At about 2.40pm on 29 August 1944, a bright, sunny day, Oxby lined up to take off on Maydown’s runway 27. Cleared to go, the Barracuda raced down the runway and into the air. However, soon after it became airborne DP872 got into difficulties and began to bank to starboard. It was only 150 feet above the ground, a height that allowed no room for errors. One effect of the banking was that the aircraft lost height and, within seconds, it had spun out of control and smashed into a bog about a half mile from the end of the runway.
One eyewitness, who lived close to the crash site, recalled that the plane ‘was making such a terrible noise that I knew … it was going to crash’. As she watched it plunge down she thought it was going to hit the nearby school. Another witness, who was walking nearby, saw the plane which ‘seemed to lose height’. He thought that the pilot ‘opened up the engines’ (although the Barracuda was a single-engined machine) just before hitting the ground. Another witness, working on a nearby farm, remembered seeing three Barracudas ‘rising from Maydown’, one of which seemed to stall for a minute or two before ‘the engines revved up’ and the plane ‘tipped over and dived’.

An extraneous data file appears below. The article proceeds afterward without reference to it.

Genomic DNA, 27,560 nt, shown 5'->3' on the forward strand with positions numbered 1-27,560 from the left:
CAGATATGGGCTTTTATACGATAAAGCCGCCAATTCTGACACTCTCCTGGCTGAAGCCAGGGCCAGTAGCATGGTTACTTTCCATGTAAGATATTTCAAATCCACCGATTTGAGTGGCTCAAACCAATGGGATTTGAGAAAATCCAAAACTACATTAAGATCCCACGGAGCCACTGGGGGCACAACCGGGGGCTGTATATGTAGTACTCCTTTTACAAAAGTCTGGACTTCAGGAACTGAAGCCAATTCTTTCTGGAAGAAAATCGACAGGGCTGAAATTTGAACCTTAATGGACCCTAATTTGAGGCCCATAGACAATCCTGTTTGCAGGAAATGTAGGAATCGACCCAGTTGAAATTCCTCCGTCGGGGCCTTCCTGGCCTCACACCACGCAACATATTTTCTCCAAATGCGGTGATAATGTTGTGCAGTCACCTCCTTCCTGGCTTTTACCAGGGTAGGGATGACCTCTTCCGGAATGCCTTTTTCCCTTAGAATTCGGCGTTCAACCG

Crash teams were soon at the site, known as ‘The Moss’, and found the front of the Barracuda submerged completely. Various parts had broken off, including some of the undercarriage and a wheel, which were lodged in a tree. Since DP872 was carrying a new and secret type of radar, its tail section, with the radar unit, and parts of the wings, with the antennae, were removed and the plane was allowed to sink below the bog’s surface. In fact, these had been the only parts of the Barracuda visible when the crash teams arrived.
It was clear that none of the crew had survived. However, since the dangerous nature of the ground made bringing in suitable lifting equipment very difficult, the Admiralty decided that there would be no attempt to recover the wreckage.
A memorial service for the crew was held at the site and a wooden cross erected.
It is known that the family of one of the dead airmen visited the site in the mid-1950s.
None of over 2,700 Barracudas built survived and years later the Fleet Air Arm (FAA) Museum at Yeovilton was anxious to find an example and when the fate of DP872 was being recalled the FAA Museum, Lieutenant Commander L. A. Cox, instigated an investigation into the possibility of a recovery operation.